Grafting of watermelon scions onto squash or pumpkin (Cucurbita), bottle gourd (Lagenaria), wax gourd (Benincasa), or watermelon (Citrullus) rootstocks is practiced in most of the major watermelon production regions of the world. Advantages of grafting are protection against soilborne diseases, resistance to nematodes, and overall increased vigor of plants resulting in higher yield and better fruit quality. Disadvantages include increased cost of seedling production and the potential of altered horticultural characteristics of cultivars used as scions. With problems associated with watermelon vine decline in recent years in Florida and the increasing cost of soil fumigants, the use of grafted watermelon seedlings should be explored. Four grafting techniques for watermelon are common: splice, side insertion, approach, and hole insertion. The approach graft, though labor intensive, doesn't require exacting control of temperature and humidity after making grafts and may be well suited to south Florida conditions. All other grafts require excellent control of the post-grafting environment and a careful transition from low light and high humidity to high light and low humidity. A preliminary evaluation of grafted and ungrafted plants during Fall 2005 compared `Tri-X 313', `Palomar', `Precious Petite', and `Petite Perfection' on several rootstocks. Most rootstock/scion combinations produced fruit of normal size, appearance (internal and external), and soluble solids content. Some combinations resulted in irregular, pumpkin-shaped fruit and slightly higher incidences of hollowheart.

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Vuvu D. Manseka and James R. Hicks

Butternut squash was harvested at two stages of maturity in 1994 and was cured for 10 days at 26°C and 80% or 95% relative humidity (RH) before storage in air at 12°C and 65% or 80% RH for 144 days. Fresh weight was assessed right after harvest along with carotene (milligram per 100 grams fresh weight), carbohydrates (milligrams per gram dry weight) and internal color (L, a, b). Percent weight loss and all quality components were assessed immediately after curing and every 48 days thereafter. Weight loss increased with days in storage and was substantially minimized by a humidified environment down to 6%. The 95% curing treatment reduced weight loss to levels below the upper threshold for consumer acceptance (<15%) after 144 days. Maturity at harvest did not affect weight loss during storage, but rather the percent dry weight. Beta-carotene increased by >100% during storage. A positive correlation was established between weight loss and beta-carotene and also between the a value and beta-carotene. Curing at 95% RH obviously reduced beta-carotene content to less than one-third of its corresponding amount in noncured fruit. Sucrose increased as glucose and fructose and starch decreased during storage in cured and noncured fruit. Starch was found to decrease by 26% after 144 days in storage. The lowest levels of starch were found early during storage in fruit cured at 95% RH, but the difference between treatments disappeared by the end of storage.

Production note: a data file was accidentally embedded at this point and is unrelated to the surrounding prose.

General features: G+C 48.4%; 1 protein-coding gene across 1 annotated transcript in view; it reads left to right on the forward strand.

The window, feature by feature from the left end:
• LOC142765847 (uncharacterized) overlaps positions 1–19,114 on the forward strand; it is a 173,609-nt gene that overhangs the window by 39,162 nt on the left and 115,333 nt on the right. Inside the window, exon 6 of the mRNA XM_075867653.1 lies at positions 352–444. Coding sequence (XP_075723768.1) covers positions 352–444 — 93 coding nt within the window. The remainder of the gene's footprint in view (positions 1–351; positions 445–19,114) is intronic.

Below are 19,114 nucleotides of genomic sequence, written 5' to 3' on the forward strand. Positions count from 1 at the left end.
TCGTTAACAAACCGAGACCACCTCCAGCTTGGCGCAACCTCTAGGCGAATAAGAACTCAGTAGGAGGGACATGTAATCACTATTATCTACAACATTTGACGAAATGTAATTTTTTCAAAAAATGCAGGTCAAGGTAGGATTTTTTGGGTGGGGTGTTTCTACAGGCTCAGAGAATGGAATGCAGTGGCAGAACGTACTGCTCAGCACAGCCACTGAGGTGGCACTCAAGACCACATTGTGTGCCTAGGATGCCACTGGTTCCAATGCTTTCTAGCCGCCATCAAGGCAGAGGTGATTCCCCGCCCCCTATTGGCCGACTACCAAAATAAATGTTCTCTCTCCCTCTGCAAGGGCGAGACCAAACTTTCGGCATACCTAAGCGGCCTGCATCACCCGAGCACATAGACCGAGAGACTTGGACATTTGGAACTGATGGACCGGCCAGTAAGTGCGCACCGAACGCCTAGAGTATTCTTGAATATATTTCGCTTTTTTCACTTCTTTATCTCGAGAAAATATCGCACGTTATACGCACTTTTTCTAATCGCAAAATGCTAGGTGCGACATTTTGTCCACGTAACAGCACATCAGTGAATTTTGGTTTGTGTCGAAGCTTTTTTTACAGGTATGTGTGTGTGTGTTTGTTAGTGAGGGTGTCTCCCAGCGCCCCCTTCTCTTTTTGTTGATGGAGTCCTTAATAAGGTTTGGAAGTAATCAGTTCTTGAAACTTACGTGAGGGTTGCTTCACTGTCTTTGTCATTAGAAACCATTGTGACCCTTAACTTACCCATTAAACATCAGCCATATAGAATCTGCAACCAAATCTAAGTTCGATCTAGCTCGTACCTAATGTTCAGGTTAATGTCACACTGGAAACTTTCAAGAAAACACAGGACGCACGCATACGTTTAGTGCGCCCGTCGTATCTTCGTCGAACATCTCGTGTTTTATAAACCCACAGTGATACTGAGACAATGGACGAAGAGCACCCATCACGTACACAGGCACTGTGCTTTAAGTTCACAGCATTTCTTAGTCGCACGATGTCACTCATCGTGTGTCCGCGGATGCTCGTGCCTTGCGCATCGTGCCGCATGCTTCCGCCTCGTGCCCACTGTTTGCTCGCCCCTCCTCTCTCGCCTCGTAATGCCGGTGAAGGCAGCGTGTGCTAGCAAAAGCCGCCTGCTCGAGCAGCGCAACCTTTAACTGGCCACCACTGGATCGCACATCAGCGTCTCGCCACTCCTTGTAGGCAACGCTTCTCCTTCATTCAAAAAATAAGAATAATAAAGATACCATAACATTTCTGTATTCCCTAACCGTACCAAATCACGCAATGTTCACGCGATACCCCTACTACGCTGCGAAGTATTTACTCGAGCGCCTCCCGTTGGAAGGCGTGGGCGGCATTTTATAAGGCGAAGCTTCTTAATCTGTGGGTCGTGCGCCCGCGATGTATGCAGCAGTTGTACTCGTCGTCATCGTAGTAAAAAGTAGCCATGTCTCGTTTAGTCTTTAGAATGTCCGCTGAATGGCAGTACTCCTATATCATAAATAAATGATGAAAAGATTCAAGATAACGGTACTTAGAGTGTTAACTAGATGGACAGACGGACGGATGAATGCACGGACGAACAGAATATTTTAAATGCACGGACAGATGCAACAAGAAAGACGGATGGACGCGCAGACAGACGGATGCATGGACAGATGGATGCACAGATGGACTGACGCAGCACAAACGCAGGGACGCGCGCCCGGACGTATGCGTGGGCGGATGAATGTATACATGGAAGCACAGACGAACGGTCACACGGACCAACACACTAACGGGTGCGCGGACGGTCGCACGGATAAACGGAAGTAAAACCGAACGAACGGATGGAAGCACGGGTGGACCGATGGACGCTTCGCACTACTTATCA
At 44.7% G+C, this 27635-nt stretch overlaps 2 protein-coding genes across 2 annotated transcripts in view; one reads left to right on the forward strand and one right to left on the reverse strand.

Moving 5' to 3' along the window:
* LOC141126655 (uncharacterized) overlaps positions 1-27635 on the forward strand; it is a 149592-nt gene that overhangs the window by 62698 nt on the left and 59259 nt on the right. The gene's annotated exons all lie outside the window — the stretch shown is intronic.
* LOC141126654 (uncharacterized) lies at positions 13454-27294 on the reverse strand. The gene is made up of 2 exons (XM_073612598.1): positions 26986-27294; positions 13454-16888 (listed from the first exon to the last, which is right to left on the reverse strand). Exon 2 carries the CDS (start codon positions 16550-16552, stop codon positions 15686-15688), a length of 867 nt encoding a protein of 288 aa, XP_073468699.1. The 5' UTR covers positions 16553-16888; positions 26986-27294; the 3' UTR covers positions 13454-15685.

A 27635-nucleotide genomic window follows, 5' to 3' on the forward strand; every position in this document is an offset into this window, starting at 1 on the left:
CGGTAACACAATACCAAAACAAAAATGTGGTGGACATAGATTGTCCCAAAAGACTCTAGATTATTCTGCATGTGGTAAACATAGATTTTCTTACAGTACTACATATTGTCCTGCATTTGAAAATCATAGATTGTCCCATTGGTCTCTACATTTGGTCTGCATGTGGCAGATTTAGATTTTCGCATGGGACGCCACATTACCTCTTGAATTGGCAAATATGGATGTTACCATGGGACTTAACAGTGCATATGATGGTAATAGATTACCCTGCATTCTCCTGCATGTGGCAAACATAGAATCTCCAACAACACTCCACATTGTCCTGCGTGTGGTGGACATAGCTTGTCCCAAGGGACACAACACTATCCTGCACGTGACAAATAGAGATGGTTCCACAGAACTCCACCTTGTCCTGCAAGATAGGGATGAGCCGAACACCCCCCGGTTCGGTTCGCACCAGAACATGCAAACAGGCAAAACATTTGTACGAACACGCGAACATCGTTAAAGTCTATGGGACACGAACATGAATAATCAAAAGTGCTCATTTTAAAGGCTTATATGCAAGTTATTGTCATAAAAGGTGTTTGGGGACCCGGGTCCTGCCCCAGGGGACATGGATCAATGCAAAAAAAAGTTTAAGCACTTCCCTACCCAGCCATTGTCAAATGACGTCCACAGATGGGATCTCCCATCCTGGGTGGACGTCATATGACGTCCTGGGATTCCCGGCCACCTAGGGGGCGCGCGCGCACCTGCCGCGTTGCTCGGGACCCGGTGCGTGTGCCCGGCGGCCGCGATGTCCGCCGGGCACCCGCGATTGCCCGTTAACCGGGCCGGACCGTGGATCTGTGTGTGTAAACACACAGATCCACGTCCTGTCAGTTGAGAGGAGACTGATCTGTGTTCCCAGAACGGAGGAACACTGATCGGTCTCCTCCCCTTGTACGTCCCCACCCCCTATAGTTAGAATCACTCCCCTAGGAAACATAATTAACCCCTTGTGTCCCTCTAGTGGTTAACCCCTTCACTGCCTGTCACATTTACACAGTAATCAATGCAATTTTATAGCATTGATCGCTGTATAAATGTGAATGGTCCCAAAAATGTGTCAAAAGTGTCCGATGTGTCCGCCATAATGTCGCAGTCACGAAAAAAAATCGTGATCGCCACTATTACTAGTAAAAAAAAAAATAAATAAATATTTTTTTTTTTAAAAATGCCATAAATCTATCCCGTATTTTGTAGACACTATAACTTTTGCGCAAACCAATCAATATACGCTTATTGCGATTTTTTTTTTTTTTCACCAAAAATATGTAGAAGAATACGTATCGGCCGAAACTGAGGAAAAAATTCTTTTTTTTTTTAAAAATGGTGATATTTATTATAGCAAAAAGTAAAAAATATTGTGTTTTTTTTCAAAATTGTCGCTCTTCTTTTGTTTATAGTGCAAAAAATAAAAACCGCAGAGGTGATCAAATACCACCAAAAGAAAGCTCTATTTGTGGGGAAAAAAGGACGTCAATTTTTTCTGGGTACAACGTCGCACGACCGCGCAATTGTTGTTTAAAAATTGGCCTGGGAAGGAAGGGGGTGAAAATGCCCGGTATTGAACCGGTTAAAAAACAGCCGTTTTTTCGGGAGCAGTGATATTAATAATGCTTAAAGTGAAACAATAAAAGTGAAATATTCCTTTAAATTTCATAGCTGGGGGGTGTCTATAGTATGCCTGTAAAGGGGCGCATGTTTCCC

Open access

W. C. Adlerz, G. W. Elmstrom, and D. E. Purcifull

Abstract

In a replicated field test in 1982 where natural virus incidence was 25% watermelon mosaic virus 1 (WMV-1) and 75% WMV-2, we observed mosaic symptoms at harvest in leaves and fruit of the yellow-fruited Cucurbita pepo L. ‘Butterbar’, ‘Early Prolific Straightneck’, and ‘Multipik’. The range in percentage of diseased plants among the cultivars was small (26–33%), but total diseased fruit exceeded 40% in ‘Butterbar’ and ‘Early Prolific Straightneck’ and was less than 10% in ‘Multipik’. In a replicated field test in 1983, ‘Early Prolific Straightneck’ and ‘Multipik’ squash plants mechanically inoculated at early flowering with WMV-1, WMV-2, and zucchini yellow mosaic virus (ZYMV) became 97–100% foliar diseased. Production of diseased fruit was significantly greater in virus inoculated ‘Early Prolific Straightneck’ plants (all 3 viruses) than in uninoculated plants, and significantly greater in ‘Multipik’ plants inoculated with ZYMV or WMV-1 than in those inoculated with WMV-2 or not inoculated. In both tests, there were significant delays in the development of fruit symptoms in virus infected ‘Multipik’ when virus infection was mainly WMV-2. The evidence suggests fruit symptoms were caused by viruses other than WMV-2, and that WMV-2 does not induce symptoms in fruit of ‘Multipik’.

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Jorge Pérez-Arocho and Linda Wessel-Beaver

Melonworm (Diaphania hyalinata) is one of the most damaging pests of squash and pumpkin (Cucurbita sp.) in tropical/subtropical regions of the Americas. In order to identify sources of resistence to melonworm, we evaluated 345 accessions of C. moschata, including both tropical and temperate types, originating from the Americas, Europe, Asia, and Africa. C. argyrosperma (65 accessions) was also evaluated. Accessions were field tested in five single-plant complete blocks planted over a 9-month period in Isabela, P.R. Each plant was evaluated for foliar damage (0–4 scale) at 3 and 6 weeks. Larval counts were made on a five-leaf sample at 8 weeks. Accessions were classified for degree of leaf mottling and pubescence. Differences among accessions were found for foliar damage and number of larva, but ranking of accessions varied, depending on the criteria used to measure resistance. In order to establish independent culling levels, we considered the lower 30% of accessions for each trait. The upper limit was ≤0.42 for foliar damage at 3 weeks, ≤0.50 damage at 6 weeks, and ≤1.25larva/plant. This led to the selection of 34 resistant accessions. We used a similar technique to identify the most susceptible accessions. The susceptible accessions will be used as a control group when the 34 selections are further evaluated. Within C. moschata, accessions with either green leaves or less pubescence had less leaf damage and fewer larva than accessions with mottled leaves or more pubescence. As a group, C. argryosperma accessions were more susceptible, and nearly all had mottled leaves and little pubescence. Untested accessions with green leaves and/or little pubescence might yield additional sources of resistance to melonworm.